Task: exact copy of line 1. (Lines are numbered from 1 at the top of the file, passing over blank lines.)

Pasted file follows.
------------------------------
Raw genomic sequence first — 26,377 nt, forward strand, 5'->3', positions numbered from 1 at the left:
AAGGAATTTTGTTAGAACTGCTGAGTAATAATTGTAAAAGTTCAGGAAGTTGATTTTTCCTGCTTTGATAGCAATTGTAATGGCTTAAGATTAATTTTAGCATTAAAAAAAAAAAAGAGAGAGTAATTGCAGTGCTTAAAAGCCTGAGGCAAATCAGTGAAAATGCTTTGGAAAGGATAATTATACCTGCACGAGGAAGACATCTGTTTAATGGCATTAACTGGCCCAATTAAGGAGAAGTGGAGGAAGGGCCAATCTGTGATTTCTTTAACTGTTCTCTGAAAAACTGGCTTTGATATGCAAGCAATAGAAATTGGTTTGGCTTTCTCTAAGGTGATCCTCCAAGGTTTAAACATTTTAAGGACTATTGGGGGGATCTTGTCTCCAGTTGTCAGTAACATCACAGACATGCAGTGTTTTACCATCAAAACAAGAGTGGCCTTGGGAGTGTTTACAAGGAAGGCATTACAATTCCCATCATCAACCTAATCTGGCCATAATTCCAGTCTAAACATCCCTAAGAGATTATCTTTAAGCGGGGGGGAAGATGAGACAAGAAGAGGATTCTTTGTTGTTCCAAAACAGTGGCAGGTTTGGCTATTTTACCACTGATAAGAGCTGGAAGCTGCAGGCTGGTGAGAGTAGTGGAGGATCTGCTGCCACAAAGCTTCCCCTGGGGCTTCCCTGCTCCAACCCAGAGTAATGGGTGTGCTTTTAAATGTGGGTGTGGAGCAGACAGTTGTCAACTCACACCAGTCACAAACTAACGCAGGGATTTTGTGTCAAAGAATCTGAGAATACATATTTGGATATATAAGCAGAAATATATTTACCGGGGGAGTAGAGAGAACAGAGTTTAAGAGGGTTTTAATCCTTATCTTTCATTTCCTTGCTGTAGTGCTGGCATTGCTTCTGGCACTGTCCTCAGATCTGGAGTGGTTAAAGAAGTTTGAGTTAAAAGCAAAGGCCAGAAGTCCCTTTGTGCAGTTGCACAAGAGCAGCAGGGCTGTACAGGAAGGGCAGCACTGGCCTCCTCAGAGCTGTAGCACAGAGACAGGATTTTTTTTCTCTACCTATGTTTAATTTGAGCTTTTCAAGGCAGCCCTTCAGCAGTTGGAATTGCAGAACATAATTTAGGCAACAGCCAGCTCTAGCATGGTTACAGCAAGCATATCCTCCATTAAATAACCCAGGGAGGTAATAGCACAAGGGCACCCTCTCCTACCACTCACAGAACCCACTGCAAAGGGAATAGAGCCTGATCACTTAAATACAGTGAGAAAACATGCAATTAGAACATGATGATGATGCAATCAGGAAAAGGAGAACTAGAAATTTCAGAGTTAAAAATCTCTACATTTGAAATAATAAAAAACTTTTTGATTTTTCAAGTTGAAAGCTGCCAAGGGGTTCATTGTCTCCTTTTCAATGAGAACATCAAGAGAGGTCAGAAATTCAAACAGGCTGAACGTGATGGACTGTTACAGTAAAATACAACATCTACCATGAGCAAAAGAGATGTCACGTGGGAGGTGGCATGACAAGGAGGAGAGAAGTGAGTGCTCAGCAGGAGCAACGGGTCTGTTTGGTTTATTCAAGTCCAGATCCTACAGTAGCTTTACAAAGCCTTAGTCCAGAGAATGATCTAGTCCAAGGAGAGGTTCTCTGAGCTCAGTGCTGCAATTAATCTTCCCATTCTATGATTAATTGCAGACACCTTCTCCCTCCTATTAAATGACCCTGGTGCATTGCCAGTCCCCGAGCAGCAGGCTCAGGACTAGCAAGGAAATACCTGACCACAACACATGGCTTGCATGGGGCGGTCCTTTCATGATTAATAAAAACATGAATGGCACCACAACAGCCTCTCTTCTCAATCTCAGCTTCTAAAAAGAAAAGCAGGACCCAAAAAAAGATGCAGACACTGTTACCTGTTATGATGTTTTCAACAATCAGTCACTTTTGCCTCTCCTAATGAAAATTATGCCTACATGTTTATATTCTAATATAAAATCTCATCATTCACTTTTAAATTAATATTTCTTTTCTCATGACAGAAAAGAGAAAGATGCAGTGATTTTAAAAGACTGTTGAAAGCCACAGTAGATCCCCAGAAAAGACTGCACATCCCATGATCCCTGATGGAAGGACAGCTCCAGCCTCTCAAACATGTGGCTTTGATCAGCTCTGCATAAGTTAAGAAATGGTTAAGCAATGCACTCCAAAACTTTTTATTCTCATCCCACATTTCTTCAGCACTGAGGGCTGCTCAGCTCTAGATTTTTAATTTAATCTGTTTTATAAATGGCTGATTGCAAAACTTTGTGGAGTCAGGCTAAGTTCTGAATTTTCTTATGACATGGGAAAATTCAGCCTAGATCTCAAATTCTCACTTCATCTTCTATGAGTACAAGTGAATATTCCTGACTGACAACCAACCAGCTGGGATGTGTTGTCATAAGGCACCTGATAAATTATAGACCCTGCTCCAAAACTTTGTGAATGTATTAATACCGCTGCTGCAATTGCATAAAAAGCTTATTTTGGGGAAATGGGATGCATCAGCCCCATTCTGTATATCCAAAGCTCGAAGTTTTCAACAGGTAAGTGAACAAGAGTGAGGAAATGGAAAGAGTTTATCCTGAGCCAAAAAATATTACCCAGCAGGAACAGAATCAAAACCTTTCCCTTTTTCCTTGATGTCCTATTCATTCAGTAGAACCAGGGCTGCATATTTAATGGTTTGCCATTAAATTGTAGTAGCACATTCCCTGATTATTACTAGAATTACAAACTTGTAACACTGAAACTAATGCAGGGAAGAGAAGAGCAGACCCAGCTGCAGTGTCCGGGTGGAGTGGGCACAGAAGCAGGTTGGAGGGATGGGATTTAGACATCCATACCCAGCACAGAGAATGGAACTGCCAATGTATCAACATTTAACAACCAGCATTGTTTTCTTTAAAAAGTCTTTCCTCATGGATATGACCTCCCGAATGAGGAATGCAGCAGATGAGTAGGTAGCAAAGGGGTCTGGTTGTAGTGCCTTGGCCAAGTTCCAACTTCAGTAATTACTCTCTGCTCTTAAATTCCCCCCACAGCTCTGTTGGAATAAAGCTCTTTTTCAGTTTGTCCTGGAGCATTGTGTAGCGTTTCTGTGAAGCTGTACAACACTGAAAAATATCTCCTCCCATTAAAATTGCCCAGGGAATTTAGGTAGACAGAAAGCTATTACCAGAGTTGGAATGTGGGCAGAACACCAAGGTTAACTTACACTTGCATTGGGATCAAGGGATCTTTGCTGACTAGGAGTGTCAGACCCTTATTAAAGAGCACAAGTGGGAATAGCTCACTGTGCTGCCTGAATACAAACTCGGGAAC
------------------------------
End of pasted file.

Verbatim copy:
Raw genomic sequence first — 26,377 nt, forward strand, 5'->3', positions numbered from 1 at the left: